Friday, August 18, 2017

Ethnic Chinese hope for an NLD victory

For many elderly ethnic Chinese residents of Yangon, the anti-Chinese riots of 1967 are still a fresh wound. It is widely believed that the military government deliberately stoked the violence in an attempt to divert attention from the deteriorating economy. The anti-Chinese sentiment fomented by the regime continues to reverberate, and many of the ethnic Chinese in Yangon consider a vote for the ruling party, the brainchild of then-Senior General Than Shwe, unthinkable.

A monk from Myanmar walks past the Chinese customs house at the China-Myanmar border town of Jiegao, Yunnan province, on September 26, 2007. Photo: AFPA monk from Myanmar walks past the Chinese customs house at the China-Myanmar border town of Jiegao, Yunnan province, on September 26, 2007. Photo: AFP

In a busy morning market in Chinatown, it was “Mother Suu”, as opposition leader Daw Aung San Suu Kyi is often called by her supporters, who had the community talking.

“The NLD is our only hope for change. The old government did not care, not only about Burmese-Chinese, but about anyone,” said U Htoo Htoo, who is ethnically Chinese and witnessed the riots as a young boy.

Sitting in a Chinese temple enveloped in a scent of incense, he recalls how Chinese-owned shops in the city were destroyed. “The soldiers were behind [the rioters]. They didn’t stop them. They let them continue without constraint,” he said.

During the years that followed, the Chinese community kept a low profile, trying not to attract any unwanted attention. Whereas most ethnic and religious minorities in Myanmar have an organisation advocating for their rights, no such form of support seems to exist for the Chinese. The Chinese embassy also appears to have distanced itself from the community.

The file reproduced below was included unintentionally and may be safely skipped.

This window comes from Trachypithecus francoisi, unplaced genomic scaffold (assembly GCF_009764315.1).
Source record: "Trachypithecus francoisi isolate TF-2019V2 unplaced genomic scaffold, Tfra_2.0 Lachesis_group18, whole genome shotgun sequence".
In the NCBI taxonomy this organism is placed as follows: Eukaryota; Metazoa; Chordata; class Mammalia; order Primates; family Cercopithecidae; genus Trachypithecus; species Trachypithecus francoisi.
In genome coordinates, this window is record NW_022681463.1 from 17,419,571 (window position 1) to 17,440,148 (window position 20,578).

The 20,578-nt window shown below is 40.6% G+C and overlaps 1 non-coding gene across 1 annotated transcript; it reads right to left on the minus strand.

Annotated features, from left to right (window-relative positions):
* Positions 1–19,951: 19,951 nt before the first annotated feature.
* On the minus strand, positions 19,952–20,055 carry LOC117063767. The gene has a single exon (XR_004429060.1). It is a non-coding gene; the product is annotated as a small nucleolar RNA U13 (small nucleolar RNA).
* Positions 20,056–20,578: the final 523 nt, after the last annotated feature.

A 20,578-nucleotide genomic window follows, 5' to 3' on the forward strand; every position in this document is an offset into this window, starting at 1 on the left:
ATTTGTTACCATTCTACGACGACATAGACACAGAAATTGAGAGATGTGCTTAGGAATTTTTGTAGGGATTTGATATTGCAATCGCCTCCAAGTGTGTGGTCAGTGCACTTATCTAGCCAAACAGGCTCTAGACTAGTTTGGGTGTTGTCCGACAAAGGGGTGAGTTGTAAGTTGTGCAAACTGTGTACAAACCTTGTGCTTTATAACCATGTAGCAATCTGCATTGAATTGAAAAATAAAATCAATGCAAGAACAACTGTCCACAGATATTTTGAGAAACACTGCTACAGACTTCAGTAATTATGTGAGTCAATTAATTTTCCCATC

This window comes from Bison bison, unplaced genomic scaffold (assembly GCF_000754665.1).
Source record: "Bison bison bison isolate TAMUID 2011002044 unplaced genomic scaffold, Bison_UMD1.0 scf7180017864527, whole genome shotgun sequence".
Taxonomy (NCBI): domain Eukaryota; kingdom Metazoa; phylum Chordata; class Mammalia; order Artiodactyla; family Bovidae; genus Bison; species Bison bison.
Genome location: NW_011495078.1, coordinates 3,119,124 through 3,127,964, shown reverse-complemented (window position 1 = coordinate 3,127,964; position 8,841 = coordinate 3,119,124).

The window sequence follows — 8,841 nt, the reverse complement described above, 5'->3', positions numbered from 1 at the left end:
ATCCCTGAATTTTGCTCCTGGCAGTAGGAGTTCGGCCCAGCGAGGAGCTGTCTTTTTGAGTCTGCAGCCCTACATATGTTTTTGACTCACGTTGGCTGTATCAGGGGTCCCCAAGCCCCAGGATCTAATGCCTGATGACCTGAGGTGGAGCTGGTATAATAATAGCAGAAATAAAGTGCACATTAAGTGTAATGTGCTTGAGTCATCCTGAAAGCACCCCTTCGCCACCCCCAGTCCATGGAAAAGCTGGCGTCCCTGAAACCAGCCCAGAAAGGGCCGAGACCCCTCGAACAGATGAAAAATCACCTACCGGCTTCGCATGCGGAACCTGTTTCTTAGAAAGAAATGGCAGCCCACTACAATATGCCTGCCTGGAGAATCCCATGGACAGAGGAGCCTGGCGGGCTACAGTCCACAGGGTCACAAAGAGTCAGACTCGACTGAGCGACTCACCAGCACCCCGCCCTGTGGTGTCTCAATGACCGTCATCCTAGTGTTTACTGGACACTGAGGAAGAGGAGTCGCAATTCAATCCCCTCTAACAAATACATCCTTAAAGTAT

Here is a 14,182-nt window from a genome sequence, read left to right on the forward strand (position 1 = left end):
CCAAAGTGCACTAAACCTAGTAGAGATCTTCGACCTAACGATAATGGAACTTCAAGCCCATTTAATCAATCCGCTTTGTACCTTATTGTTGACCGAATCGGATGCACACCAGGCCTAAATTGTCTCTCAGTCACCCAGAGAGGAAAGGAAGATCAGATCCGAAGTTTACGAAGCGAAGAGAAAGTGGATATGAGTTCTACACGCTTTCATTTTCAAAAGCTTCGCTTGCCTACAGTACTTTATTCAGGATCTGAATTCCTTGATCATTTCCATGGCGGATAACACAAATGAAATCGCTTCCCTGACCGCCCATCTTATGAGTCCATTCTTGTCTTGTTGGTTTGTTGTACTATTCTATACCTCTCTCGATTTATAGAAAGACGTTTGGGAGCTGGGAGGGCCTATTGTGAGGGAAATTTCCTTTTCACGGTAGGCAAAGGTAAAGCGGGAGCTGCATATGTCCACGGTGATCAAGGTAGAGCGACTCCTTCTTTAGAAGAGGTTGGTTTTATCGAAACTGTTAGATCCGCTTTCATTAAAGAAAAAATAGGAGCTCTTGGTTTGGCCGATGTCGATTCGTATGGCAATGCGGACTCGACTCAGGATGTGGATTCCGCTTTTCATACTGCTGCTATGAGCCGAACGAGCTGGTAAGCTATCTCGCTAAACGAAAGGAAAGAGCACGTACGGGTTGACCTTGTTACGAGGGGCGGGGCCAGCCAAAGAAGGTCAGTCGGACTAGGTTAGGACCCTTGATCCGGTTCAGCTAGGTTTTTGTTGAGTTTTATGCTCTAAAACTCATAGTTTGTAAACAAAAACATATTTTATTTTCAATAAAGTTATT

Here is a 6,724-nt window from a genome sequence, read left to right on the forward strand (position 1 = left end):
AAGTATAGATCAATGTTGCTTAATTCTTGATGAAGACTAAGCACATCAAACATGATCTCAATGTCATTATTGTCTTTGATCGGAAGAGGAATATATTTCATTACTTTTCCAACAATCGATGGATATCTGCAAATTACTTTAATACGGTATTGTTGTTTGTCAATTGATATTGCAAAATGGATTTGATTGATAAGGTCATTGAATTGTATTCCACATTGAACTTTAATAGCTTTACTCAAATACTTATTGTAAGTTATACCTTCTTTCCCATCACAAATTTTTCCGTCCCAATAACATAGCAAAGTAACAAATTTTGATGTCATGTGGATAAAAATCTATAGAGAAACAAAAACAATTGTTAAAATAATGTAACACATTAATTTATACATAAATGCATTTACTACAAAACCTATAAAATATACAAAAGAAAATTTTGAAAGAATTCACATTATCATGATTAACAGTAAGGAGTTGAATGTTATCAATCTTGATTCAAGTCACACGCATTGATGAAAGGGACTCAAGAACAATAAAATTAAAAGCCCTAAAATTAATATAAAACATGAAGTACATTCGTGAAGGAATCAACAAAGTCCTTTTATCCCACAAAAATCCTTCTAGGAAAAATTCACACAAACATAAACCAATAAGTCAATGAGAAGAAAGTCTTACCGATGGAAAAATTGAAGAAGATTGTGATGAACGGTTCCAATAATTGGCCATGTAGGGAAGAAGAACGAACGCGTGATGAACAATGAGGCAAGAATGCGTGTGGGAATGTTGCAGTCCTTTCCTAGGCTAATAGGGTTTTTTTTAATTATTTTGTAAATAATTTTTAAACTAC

“We are not strong enough to oppose the government, so we have to vote for the NLD because they are strong,” U Htoo Htoo said.

In Chinatown, Myanmar’s ethnic Chinese live behind grilled doors and windows. They are citizens and have been in the country for generations, their lives interwoven with Myanmar society. They wear longyis and speak Myanmar, as well as Chinese. Even though most describe themselves as Myanmar rather than Chinese, they feel their country continues to regard them as foreigners.

“We are not seen as Burmese, [but] still as Chinese, even though we have lived here for a long time,” said a 60-year-old shop owner in Yangon, who requested anonymity.

“I was a child [during the riots] and I didn’t understand, but I was scared and saw people being hit and killed,” the woman said. The violence motivated her to learn how to speak and read Chinese, thinking it would enable her to leave the country. But while her parents have emigrated, her marriage has kept her in Myanmar. Her language skills she later used to work as an interpreter in a garment factory.

Most ethnic Chinese in downtown Yangon do not dare to speak so openly about their insular community’s fears and politics. Many agreed to speak to The Myanmar Times only under the condition that their name not be published, because they fear reprisal from the authorities.